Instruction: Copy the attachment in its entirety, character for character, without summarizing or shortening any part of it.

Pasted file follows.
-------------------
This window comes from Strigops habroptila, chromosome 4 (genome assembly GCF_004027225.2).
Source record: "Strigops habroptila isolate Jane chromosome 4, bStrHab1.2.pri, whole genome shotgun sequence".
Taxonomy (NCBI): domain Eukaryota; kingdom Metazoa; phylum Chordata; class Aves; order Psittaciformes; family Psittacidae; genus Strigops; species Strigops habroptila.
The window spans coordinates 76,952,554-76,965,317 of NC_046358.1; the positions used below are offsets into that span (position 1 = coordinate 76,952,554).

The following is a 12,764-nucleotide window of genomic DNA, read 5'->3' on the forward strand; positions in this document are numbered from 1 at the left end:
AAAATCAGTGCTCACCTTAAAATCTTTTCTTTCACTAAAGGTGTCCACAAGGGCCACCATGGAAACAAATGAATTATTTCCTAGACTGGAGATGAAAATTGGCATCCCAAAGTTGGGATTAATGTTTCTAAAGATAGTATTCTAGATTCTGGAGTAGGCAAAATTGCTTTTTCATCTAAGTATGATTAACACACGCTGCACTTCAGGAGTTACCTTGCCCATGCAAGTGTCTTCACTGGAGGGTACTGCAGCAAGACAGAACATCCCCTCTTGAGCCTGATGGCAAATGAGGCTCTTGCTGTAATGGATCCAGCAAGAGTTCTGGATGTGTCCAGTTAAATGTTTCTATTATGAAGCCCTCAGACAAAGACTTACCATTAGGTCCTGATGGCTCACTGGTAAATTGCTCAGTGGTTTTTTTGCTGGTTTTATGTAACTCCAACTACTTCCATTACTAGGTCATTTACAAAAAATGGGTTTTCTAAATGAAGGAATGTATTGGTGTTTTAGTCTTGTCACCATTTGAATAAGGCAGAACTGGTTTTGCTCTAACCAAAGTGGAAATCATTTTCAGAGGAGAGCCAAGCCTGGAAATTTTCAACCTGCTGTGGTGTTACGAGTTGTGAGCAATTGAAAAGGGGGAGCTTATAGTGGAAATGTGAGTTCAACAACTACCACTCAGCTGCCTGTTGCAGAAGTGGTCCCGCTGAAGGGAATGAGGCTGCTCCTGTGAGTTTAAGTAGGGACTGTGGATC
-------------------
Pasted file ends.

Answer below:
This window comes from Strigops habroptila, chromosome 4 (genome assembly GCF_004027225.2).
Source record: "Strigops habroptila isolate Jane chromosome 4, bStrHab1.2.pri, whole genome shotgun sequence".
Taxonomy (NCBI): domain Eukaryota; kingdom Metazoa; phylum Chordata; class Aves; order Psittaciformes; family Psittacidae; genus Strigops; species Strigops habroptila.
The window spans coordinates 76,952,554-76,965,317 of NC_046358.1; the positions used below are offsets into that span (position 1 = coordinate 76,952,554).

The following is a 12,764-nucleotide window of genomic DNA, read 5'->3' on the forward strand; positions in this document are numbered from 1 at the left end:
AAAATCAGTGCTCACCTTAAAATCTTTTCTTTCACTAAAGGTGTCCACAAGGGCCACCATGGAAACAAATGAATTATTTCCTAGACTGGAGATGAAAATTGGCATCCCAAAGTTGGGATTAATGTTTCTAAAGATAGTATTCTAGATTCTGGAGTAGGCAAAATTGCTTTTTCATCTAAGTATGATTAACACACGCTGCACTTCAGGAGTTACCTTGCCCATGCAAGTGTCTTCACTGGAGGGTACTGCAGCAAGACAGAACATCCCCTCTTGAGCCTGATGGCAAATGAGGCTCTTGCTGTAATGGATCCAGCAAGAGTTCTGGATGTGTCCAGTTAAATGTTTCTATTATGAAGCCCTCAGACAAAGACTTACCATTAGGTCCTGATGGCTCACTGGTAAATTGCTCAGTGGTTTTTTTGCTGGTTTTATGTAACTCCAACTACTTCCATTACTAGGTCATTTACAAAAAATGGGTTTTCTAAATGAAGGAATGTATTGGTGTTTTAGTCTTGTCACCATTTGAATAAGGCAGAACTGGTTTTGCTCTAACCAAAGTGGAAATCATTTTCAGAGGAGAGCCAAGCCTGGAAATTTTCAACCTGCTGTGGTGTTACGAGTTGTGAGCAATTGAAAAGGGGGAGCTTATAGTGGAAATGTGAGTTCAACAACTACCACTCAGCTGCCTGTTGCAGAAGTGGTCCCGCTGAAGGGAATGAGGCTGCTCCTGTGAGTTTAAGTAGGGACTGTGGATC